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Table of contents
What is Disc Management in OS?
The operating system's disc management includes:
Disk Format 
Boot block
Bad block 
What does disk management do?
Unix File System
Disk Scheduling Algorithms
Spooling and Buffering
Advantage of disk management in os
Disadvantages of disk management in os
Frequently Asked Questions
Q What are the types of disk management?
Q Which command is used for Disk Management?
Q How many sections do Disk Management have?
Last Updated: Mar 27, 2024

Disk Management in Operating System


In this blog, we will learn about disk management in detail. Let’s begin with its introduction. Disk Management is a useful built-in feature of the operating system that allows you to create, delete, and format disc partitions, among other things. 

Disc management in os

In this article, we will discuss disc management in detail.

What is Disc Management in OS?

Disk management in an operating system is the process of organizing and managing physical storage devices, like solid-state drives (SSDs) and hard disk drives, in a computer system. It includes creating, formatting, editing, partitioning, and managing disk volumes to store and access data efficiently. The operating system keeps track of the files and space on the physical drives and manages the associated read and write operations.

Disk Management tasks like managing the hard drives and storage are performed in the Windows Operating System using a graphical interface. We can create, format, and resize different parts of our disks and assign letters or rename them for easy access. 

In contrast, the Linux Operating System doesn't have a graphical tool like Windows. It has a command-line program called "fdisk." which allows users to perform similar things like creating, deleting, and managing disk partitions.

You can also read about Demand Paging in OS by clicking here.

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The operating system's disc management includes:

  • Disk Format (or low-level format or physical format)
  • Booting from disk
  • Bad block recovery

Now, we will learn about them in detail.

Also see, Multiprogramming vs Multitasking And Open Source Operating System

Disk Format 

  • Disk formatting is the process of preparing a storage medium such as a hard disk drive, solid-state drive, or USB flash drive for initial use.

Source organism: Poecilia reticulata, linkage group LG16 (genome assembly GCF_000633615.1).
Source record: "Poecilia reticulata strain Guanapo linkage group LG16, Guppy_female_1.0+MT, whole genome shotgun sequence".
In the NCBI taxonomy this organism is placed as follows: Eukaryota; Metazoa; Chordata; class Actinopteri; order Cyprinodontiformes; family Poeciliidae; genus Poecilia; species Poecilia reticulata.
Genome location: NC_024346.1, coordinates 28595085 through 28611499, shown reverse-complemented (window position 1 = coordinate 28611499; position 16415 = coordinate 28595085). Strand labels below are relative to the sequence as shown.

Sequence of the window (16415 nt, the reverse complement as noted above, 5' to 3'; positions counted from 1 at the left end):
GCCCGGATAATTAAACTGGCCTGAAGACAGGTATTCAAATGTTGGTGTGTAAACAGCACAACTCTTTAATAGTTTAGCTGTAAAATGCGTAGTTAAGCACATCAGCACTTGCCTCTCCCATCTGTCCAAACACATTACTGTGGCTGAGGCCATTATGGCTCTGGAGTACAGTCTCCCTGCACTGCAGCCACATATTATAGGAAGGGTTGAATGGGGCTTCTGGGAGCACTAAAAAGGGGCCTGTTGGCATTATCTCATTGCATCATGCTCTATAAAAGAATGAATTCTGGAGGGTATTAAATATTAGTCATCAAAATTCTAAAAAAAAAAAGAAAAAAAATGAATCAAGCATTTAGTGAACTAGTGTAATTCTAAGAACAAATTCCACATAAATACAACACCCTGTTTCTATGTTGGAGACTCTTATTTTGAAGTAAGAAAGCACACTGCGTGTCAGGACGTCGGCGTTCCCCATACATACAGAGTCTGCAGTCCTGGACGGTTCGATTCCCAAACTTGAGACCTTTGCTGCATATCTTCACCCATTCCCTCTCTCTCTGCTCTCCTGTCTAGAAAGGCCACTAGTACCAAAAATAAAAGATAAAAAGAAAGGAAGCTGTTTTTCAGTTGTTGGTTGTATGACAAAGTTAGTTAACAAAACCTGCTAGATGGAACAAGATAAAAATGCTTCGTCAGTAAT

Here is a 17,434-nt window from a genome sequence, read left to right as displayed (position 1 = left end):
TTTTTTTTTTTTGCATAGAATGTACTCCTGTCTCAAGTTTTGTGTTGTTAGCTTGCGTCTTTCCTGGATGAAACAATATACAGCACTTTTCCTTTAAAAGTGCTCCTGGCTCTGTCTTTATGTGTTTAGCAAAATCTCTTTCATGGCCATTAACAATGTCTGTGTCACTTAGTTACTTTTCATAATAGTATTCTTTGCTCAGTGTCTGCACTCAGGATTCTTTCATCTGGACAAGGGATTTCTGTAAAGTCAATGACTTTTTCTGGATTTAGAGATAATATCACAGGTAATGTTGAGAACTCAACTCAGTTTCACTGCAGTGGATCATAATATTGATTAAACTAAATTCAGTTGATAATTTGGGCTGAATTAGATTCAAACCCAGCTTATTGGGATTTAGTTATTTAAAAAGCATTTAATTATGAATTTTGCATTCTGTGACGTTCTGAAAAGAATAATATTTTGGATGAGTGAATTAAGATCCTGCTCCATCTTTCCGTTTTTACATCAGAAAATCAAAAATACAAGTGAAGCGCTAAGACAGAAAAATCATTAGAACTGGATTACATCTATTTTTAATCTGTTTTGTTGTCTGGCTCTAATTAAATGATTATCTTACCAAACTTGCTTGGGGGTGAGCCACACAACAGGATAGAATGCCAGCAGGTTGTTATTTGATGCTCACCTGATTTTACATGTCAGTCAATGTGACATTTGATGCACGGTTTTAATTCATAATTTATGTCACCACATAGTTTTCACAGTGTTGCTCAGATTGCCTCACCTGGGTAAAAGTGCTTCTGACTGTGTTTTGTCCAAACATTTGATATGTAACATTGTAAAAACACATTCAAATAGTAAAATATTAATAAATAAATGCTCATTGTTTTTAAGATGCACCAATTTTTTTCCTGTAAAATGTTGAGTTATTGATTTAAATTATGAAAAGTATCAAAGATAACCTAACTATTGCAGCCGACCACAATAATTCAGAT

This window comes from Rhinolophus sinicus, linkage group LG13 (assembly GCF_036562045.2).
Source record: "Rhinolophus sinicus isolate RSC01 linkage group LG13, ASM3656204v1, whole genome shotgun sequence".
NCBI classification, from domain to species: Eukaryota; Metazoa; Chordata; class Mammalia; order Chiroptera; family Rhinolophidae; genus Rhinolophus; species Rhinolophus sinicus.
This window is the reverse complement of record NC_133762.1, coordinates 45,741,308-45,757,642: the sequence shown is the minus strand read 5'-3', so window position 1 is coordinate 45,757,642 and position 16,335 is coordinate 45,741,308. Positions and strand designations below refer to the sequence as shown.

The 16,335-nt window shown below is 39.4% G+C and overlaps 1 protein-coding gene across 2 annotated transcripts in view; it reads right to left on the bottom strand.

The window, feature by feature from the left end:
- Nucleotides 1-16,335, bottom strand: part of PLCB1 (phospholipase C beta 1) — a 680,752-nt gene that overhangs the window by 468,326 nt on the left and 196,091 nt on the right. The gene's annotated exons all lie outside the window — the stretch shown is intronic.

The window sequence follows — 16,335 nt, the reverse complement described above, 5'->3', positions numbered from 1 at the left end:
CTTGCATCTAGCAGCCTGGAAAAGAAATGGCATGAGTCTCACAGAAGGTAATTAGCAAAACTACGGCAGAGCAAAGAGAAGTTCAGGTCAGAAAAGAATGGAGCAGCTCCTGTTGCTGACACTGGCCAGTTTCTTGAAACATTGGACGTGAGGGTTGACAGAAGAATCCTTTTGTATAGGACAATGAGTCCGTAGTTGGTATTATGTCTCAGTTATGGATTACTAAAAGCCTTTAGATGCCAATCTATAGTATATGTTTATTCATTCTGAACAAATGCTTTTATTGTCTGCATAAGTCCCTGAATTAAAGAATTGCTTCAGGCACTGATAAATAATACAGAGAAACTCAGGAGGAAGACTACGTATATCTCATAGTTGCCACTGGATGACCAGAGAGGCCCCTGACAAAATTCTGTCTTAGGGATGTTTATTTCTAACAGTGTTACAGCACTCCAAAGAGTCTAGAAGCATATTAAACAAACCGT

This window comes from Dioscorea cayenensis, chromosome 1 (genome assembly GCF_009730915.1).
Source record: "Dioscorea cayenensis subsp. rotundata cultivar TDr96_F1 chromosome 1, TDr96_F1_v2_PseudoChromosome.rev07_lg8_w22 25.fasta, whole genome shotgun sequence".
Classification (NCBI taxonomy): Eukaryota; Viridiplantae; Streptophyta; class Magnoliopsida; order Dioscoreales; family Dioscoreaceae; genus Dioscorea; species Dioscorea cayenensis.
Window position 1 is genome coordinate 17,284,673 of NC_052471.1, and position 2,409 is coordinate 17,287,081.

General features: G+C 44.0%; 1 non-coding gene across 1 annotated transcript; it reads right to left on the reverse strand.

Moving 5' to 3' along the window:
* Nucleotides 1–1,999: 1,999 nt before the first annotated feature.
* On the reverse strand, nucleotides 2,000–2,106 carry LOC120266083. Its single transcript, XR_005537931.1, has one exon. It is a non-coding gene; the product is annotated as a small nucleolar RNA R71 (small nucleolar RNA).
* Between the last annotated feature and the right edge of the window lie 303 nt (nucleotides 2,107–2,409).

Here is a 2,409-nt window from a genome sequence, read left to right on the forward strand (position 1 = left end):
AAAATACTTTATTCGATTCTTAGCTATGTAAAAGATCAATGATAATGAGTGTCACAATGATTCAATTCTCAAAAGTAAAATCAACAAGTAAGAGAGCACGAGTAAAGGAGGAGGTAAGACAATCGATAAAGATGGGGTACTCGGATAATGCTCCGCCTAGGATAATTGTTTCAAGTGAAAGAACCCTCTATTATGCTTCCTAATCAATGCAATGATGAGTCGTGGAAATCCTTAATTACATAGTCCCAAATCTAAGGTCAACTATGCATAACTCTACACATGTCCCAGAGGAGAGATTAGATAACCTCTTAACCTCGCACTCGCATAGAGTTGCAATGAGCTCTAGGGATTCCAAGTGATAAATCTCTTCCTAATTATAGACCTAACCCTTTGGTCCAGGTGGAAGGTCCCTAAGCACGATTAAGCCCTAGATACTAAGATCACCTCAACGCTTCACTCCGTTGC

• It involves dividing the disk into sectors and tracks, establishing a file system, and writing necessary data structures to enable the storage and retrieval of data.
  • Disk format can be of various types such as FAT (File Allocation Table), NTFS (New Technology File System), exFAT (Extended File Allocation Table), and more, depending on the operating system and requirements.
  • Formatting erases any existing data on the disk, making it necessary to back up important files before performing this operation.

Boot block

  • The boot block, also known as the bootstrap loader, is a small piece of code stored at the very beginning of a storage device (such as a hard drive or SSD).
  • Its primary function is to initiate the boot process of the operating system when the computer is powered on or restarted.
  • The boot block typically contains instructions on how to load the operating system's kernel into memory and start its execution.
  • In some cases, the boot block may also contain error-checking routines or information about the disk's partition layout to aid in the boot process.

You can also read about the Multilevel Queue Scheduling.

Bad block 

  • Bad blocks are sections of a disk or storage device that are physically damaged or defective and cannot reliably store data.
  • These blocks may result from manufacturing defects, physical damage, or wear and tear over time.
  • Operating systems and disk management software maintain records of bad blocks to avoid storing data in those areas and to prevent data corruption.
  • Modern file systems and disk management utilities often include mechanisms for detecting and marking bad blocks during formatting or regular disk maintenance operations.
  • When a bad block is detected, it is typically marked as unusable and the data stored in it is relocated to a spare area if available, or the block is simply avoided in future data storage operations.

What does disk management do?

Disk management in an operating system provides tools to manage and control the storage devices, such as a computer system's hard disk drives (HDDs) or solid-state drives (SSDs). Some key tasks performed by disk management are:

1. Partitioning: Disk management allows users to create many partitions on a single disk. We can also resize the disk partitions as per the need without facing any data loss.

2. Formatting: Disk management provides options to format partitions with specific file systems, such as FAT32, NTFS, etc.

3. Disk Cleanup: Disk management tools also offer disk cleanup tools that help in removing unnecessary and junk files from the disk.

4. Disk Encryption: Some disk management tools provide disk encryption features to secure the data stored on disks.

Also read - features of operating system

Unix File System

The Unix File System is a hierarchical method for organizing and storing information on a computer. It provides a way to logically manage large amounts of data by structuring it into files and directories.

  • Files: The basic unit of storage in Unix. A file is a collection of data identified by a unique name.
  • Directories: Folders that contain files and other directories, forming a tree-like structure. The root directory, denoted by "/", sits at the top of this structure.

This organization allows users to easily locate, manage, and access their data. Here are some key features of the Unix File System:

  • Hierarchical Structure: Files are organized in a tree-like structure, making navigation and organization intuitive.